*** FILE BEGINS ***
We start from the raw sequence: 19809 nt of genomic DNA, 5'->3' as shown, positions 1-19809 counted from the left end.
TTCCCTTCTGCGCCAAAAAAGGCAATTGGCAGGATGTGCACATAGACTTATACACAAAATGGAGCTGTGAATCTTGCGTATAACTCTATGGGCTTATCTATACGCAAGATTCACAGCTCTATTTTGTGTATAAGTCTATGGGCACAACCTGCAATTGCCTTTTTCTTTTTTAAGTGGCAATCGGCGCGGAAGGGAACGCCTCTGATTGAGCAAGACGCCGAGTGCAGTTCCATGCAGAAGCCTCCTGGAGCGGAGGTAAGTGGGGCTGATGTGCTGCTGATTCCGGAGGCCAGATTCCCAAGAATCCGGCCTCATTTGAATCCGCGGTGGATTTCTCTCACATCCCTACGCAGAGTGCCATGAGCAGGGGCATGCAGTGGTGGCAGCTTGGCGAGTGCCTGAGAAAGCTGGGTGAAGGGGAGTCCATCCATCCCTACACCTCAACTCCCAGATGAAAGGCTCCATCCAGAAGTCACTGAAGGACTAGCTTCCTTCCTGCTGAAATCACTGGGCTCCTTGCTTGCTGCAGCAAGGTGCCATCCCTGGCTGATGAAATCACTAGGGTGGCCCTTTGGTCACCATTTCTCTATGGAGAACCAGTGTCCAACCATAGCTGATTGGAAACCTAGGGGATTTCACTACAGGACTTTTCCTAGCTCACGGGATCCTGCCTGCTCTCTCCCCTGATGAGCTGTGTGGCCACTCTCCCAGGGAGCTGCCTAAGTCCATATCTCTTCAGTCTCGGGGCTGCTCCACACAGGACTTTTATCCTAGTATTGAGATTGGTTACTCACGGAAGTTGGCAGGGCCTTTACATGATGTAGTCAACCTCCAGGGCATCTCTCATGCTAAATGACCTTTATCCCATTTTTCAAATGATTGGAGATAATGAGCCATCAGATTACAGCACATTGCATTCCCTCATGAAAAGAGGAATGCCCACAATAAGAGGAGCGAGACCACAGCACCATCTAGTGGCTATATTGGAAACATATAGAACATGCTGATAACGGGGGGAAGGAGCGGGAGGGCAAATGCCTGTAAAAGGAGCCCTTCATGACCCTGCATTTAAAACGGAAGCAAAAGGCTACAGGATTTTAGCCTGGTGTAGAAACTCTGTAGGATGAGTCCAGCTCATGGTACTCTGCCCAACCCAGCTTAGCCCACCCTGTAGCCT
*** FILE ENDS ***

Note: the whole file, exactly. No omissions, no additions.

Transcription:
We start from the raw sequence: 19809 nt of genomic DNA, 5'->3' as shown, positions 1-19809 counted from the left end.
TTCCCTTCTGCGCCAAAAAAGGCAATTGGCAGGATGTGCACATAGACTTATACACAAAATGGAGCTGTGAATCTTGCGTATAACTCTATGGGCTTATCTATACGCAAGATTCACAGCTCTATTTTGTGTATAAGTCTATGGGCACAACCTGCAATTGCCTTTTTCTTTTTTAAGTGGCAATCGGCGCGGAAGGGAACGCCTCTGATTGAGCAAGACGCCGAGTGCAGTTCCATGCAGAAGCCTCCTGGAGCGGAGGTAAGTGGGGCTGATGTGCTGCTGATTCCGGAGGCCAGATTCCCAAGAATCCGGCCTCATTTGAATCCGCGGTGGATTTCTCTCACATCCCTACGCAGAGTGCCATGAGCAGGGGCATGCAGTGGTGGCAGCTTGGCGAGTGCCTGAGAAAGCTGGGTGAAGGGGAGTCCATCCATCCCTACACCTCAACTCCCAGATGAAAGGCTCCATCCAGAAGTCACTGAAGGACTAGCTTCCTTCCTGCTGAAATCACTGGGCTCCTTGCTTGCTGCAGCAAGGTGCCATCCCTGGCTGATGAAATCACTAGGGTGGCCCTTTGGTCACCATTTCTCTATGGAGAACCAGTGTCCAACCATAGCTGATTGGAAACCTAGGGGATTTCACTACAGGACTTTTCCTAGCTCACGGGATCCTGCCTGCTCTCTCCCCTGATGAGCTGTGTGGCCACTCTCCCAGGGAGCTGCCTAAGTCCATATCTCTTCAGTCTCGGGGCTGCTCCACACAGGACTTTTATCCTAGTATTGAGATTGGTTACTCACGGAAGTTGGCAGGGCCTTTACATGATGTAGTCAACCTCCAGGGCATCTCTCATGCTAAATGACCTTTATCCCATTTTTCAAATGATTGGAGATAATGAGCCATCAGATTACAGCACATTGCATTCCCTCATGAAAAGAGGAATGCCCACAATAAGAGGAGCGAGACCACAGCACCATCTAGTGGCTATATTGGAAACATATAGAACATGCTGATAACGGGGGGAAGGAGCGGGAGGGCAAATGCCTGTAAAAGGAGCCCTTCATGACCCTGCATTTAAAACGGAAGCAAAAGGCTACAGGATTTTAGCCTGGTGTAGAAACTCTGTAGGATGAGTCCAGCTCATGGTACTCTGCCCAACCCAGCTTAGCCCACCCTGTAGCCT